Another thing that’s led to the demise of journalism as a profession is that the news organizations are much too intimately connected to the corporations that they're supposed to be reporting on. How can the public have any faith in the reporting of a news organization that's reporting on its parent company?

And finally, the reporters are becoming more important than the people that they’re reporting on. I have a problem with that. I don’t want to turn on the television and see reporters and politicians hobnobbing at dinner together, or see reporters who have become so important that the president has to show up at they’re events to tell jokes and jump through hoops for them.

I want to see a complete separation between press and state–the founding fathers were remiss in not adding that to the constitution.

 

Eric L. Wattree
wattree.blogspot.com

Religious bigotry: It's not that I hate everybody who doesn't look, think, and act like me - it's just that God does.

since journalism lost its way. 

There's a reason why Citizen Kane was voted the best movie of the 20th century and it wasn't just the innovative camera angles.  It was the subject matter.  The death of the "informed citizen".  Citizen Kane was a commentary on Hearst and how he disinformed the American public.  They even spelled out how he was able to do so:

He took control of large swaths of media outlets across America.

Our founding fathers meant for jounalism to keep citizens informed because nobody controlled the media.  It was made up of many, many small papers scattered about the nation.

Those days died with Hearst and an informed citizenry died with it.  Even Hitler marveled at the American propaganda machine and designed the Third Reichs to emulate it.

I think the Hearst days were partially recognized and (partially) adjusted for, but we definitely keep getting back to that point of decrepit control and deceit.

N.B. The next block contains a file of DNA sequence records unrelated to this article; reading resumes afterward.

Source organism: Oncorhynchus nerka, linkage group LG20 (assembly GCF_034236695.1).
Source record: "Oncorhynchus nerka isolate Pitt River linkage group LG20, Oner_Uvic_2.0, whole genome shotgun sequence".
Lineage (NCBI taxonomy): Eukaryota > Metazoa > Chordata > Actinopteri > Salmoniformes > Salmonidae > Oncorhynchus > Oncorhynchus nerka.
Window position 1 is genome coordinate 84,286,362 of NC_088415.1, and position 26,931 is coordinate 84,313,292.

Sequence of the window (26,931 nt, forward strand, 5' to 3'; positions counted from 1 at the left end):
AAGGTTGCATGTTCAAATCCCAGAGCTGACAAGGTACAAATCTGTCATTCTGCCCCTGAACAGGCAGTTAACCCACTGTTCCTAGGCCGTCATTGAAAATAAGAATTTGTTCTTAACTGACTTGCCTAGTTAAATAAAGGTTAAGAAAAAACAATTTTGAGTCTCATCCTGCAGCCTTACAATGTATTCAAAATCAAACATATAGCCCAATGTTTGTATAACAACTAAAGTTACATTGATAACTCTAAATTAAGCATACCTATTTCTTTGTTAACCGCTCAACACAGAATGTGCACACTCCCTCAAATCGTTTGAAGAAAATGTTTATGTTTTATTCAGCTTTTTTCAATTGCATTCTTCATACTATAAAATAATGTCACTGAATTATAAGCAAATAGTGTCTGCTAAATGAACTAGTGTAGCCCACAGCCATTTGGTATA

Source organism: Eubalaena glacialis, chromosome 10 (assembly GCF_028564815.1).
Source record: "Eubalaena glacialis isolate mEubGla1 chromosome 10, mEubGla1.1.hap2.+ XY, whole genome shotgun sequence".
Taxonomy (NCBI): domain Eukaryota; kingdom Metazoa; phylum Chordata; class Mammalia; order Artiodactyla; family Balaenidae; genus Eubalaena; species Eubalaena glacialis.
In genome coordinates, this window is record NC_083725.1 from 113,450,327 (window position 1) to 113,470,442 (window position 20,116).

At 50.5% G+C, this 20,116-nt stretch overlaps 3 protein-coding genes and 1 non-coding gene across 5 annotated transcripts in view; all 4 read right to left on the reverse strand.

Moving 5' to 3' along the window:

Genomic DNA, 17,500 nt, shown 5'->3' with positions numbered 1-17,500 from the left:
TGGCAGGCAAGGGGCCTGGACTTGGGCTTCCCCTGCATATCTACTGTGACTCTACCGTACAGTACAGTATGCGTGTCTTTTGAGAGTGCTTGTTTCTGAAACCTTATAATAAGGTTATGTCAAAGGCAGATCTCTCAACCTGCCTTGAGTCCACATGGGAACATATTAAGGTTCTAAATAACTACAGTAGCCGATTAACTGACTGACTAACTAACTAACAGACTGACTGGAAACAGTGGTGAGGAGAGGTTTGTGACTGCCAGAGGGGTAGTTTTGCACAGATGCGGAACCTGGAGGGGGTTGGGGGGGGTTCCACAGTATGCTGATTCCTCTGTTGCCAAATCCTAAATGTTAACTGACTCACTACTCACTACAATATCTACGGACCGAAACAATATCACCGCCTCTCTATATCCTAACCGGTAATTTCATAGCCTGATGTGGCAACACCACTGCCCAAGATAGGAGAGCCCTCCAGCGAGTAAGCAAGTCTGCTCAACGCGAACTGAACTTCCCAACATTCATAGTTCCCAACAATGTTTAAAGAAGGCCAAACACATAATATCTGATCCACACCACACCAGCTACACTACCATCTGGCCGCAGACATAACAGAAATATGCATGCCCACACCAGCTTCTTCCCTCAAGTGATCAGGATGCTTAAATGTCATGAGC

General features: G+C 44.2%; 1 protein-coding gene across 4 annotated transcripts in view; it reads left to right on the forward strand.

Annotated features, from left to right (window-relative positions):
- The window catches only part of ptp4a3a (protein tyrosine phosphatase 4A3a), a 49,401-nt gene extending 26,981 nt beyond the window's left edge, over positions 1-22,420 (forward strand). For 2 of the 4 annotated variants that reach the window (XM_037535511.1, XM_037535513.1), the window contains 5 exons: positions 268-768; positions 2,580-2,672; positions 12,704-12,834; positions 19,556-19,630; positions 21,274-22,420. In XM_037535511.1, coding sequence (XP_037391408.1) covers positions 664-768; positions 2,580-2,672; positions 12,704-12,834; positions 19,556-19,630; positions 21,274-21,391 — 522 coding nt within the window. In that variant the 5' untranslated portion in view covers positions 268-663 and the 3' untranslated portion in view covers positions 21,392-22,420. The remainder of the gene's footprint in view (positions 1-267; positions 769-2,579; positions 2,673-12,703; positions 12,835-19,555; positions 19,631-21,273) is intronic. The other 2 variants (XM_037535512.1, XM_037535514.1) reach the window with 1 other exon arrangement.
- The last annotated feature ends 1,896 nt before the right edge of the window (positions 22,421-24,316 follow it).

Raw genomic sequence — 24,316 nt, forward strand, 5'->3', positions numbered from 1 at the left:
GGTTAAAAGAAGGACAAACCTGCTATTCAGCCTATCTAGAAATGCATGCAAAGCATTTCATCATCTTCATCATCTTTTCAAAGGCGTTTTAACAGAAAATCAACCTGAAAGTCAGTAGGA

I just don't think it's permanent.

The advent of blogging, citizen journalism, micro-blogging -- it all challenges and shakes up the major controlling factors, at least until they can find and implement methods to mitigate what they can't control and to control anything they re-assert influence upon.

With the amount of people now speaking out and waking up in the face of so much blatant hypocrisy, corruption and destruction, we might find that the major interests may never be able to fully "recover" their control, even after undergoing the morphing process that they'll inevitably have to complete (at least on their most public faces).

from the guys at JibJab

".....or simply due to the potential influence it could have on the current depression-like recession?...."

That's the problem, journalistic standards and integrity are nowhere near the level of say Bob Woodward who exposed the Watergate scandal in the 70s. Take the current gobal financial crisis, it was independent bloggers like Max Keiser who first exposed the dangers of the sub prime crisis and the potential collapse of currencies like the Icelandic Kroner. This type of investigative reporting was not seen in mainstream newspapers.

".....Who the heck is going to buy a $500 Kindle just to read a newspaper when the people won't even pay to read the content online?....."

Exactly, no one will shell out that kind of money for a Kindle when cheap laptops with 160GB hard drives and rapier like atom processors can now be purchased for under $300.